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Flyers 4, Blues 3: 10 things that we learned from the biggest comeback of the year

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The Flyers hit the holiday break on a high note, rebounding from a 3-0 deficit to top the St. Louis Blues in regulation by a score of 4-3. How exactly did they beat such a formidable foe?

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Morning Observations is a new feature, where we break down the previous night's game with an analytical eye.

  • For the third straight game, the Flyers were outplayed in the first period. While poor defensive zone play was the primary cause of the team's slow starts last week, the main problem last night was choppy execution in the neutral zone. Philadelphia struggled to pass the puck through the middle of the ice, resulting in very little offensive zone time. They were outshot 12-5 at even strength in the opening stanza, and went into the locker room down 2-0 on the scoreboard. With a five-day break looming, it would have been very easy for Philadelphia to pack it in after allowing the Blues to extend the lead to 3-0 midway through the second period. Instead, they pushed back against a superior (on paper) St. Louis squad, dominating play through the vast majority of the game's final forty minutes. The result was a well-deserved win.
  • One of the reasons why the Flyers did not collapse following Magnus Paajarvi's goal that extended St. Louis' lead to 3-0 was because their strong play actually began at the start of the second period. Philadelphia came out of the locker room a far crisper team, and the issues in the neutral zone mostly disappeared. As a result, Paajarvi's goal did not kill the Flyers' spirits, since they were aware that they had matched the Blues stride for stride in the first ten minutes of the period. Had Paajarvi scored at the start of the period instead, a collapse may have been more likely. But Philadelphia proved to themselves that they could execute at a high enough level to push the play against the Blues, and not even a third goal against was going to slow them.
  • The Flyers will enter their holiday break tied with the New Jersey Devils for fourth in the Metropolitan Division, and find themselves two points behind the Ottawa Senators for the final playoff spot in the Eastern Conference. So just how good is this Philadelphia team? They remain relatively low in the full season advanced metrics - 19th in the NHL in 5v5 score-adjusted Corsi, 22nd in on-ice scoring chance percentage. But if we limit the metrics to only the post-Gostisbehere era, things look much better. They jump to 13th in score-adjusted Corsi during that time period, posting a 50.7% rate. It gets really interesting when we look at their ability to create and prevent high-danger scoring chances since Gostisbehere entered the lineup. Since November 14th, the Flyers have generated 56.2% of the high-danger chances at 5v5, which ranks them fourth in the entire NHL. Looking at that statistic, it's easy to understand why they've won so many games over the past month and a half. Now is that sustainable? Probably not, and we should expect their scoring chance rates to more closely mirror their Corsi moving forward. But their strong results have been earned by generating better shots than their opponents over a 18-game span.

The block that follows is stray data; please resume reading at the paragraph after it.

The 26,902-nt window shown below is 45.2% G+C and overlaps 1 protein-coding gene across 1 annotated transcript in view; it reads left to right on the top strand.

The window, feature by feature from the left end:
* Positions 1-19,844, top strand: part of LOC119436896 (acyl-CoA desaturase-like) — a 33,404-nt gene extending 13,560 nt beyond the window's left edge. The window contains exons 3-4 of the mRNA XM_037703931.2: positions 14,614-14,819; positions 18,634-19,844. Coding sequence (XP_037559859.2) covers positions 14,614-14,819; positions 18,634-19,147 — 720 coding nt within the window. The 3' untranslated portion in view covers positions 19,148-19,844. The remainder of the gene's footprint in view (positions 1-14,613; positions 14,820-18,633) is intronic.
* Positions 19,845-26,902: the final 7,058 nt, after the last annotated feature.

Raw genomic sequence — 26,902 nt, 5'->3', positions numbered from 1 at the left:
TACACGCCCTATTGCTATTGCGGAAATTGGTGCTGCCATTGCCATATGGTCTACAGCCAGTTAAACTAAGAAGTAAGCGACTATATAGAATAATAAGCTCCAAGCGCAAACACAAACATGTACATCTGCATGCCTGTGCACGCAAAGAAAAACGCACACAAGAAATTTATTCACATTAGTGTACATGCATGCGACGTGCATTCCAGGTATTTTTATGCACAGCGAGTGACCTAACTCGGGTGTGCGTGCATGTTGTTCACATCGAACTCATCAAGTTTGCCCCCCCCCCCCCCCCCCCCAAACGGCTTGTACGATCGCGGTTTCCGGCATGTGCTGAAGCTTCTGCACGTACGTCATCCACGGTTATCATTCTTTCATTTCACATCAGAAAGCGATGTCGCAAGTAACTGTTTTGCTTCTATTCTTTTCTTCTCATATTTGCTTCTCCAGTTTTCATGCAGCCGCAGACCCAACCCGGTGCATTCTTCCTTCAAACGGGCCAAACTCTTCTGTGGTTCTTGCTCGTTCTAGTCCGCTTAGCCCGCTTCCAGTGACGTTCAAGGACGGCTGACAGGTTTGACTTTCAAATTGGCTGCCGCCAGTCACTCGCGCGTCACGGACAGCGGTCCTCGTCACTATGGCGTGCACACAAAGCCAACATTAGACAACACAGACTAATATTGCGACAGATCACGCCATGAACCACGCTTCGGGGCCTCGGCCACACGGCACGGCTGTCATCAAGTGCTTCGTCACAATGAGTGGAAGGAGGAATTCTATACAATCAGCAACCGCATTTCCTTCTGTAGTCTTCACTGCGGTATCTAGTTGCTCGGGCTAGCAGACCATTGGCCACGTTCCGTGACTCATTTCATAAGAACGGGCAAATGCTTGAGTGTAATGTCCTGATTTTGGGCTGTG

• The new trio of Matt Read, Scott Laughton and R.J. Umberger has primarily been used as the fourth line since they were put together last week. Last night was their best performance thus far as a unit. In the first period, they were the only line not to be totally caved in at even strength, and they carried that performance through the remainder of the contest. While they could not dent the scoresheet, the trio's play in the offensive zone was impressive, especially since they spent over 66 percent of their ice time against the Blues' top pair of Alex Pietrangelo and Jay Bouwmeester. This was a big reason for the Flyers' strong play at 5v5 - if the fourth line can get the better of an opponent's top pairing, that opens up more shifts for the scoring lines to face off against less-imposing defensemen.
  • Shayne Gostisbehere got off to a bad start in terms of puck possession (33% Corsi For in the first period), but by the eye test, he didn't appear to be making any obvious mistakes. The "poor" start seemed mostly due to unproductive shifts in the offensive zone on the parts of the forwards while Gostisbehere was on the ice. As a result, it wasn't a shock to see Ghost's metrics take a turn for the better the rest of the way. Gostisbehere actually had one of his best games in the defensive zone last night, excelling in rush coverage and using his stick to disrupt St. Louis puck possession. In fact, it was his quick stick check in the second period against Troy Brouwer that initiated a Wayne Simmonds rush that would eventually end up in the back of the net. It was a perfect example of how the best defensive plays are those that immediately transition the team back onto the attack.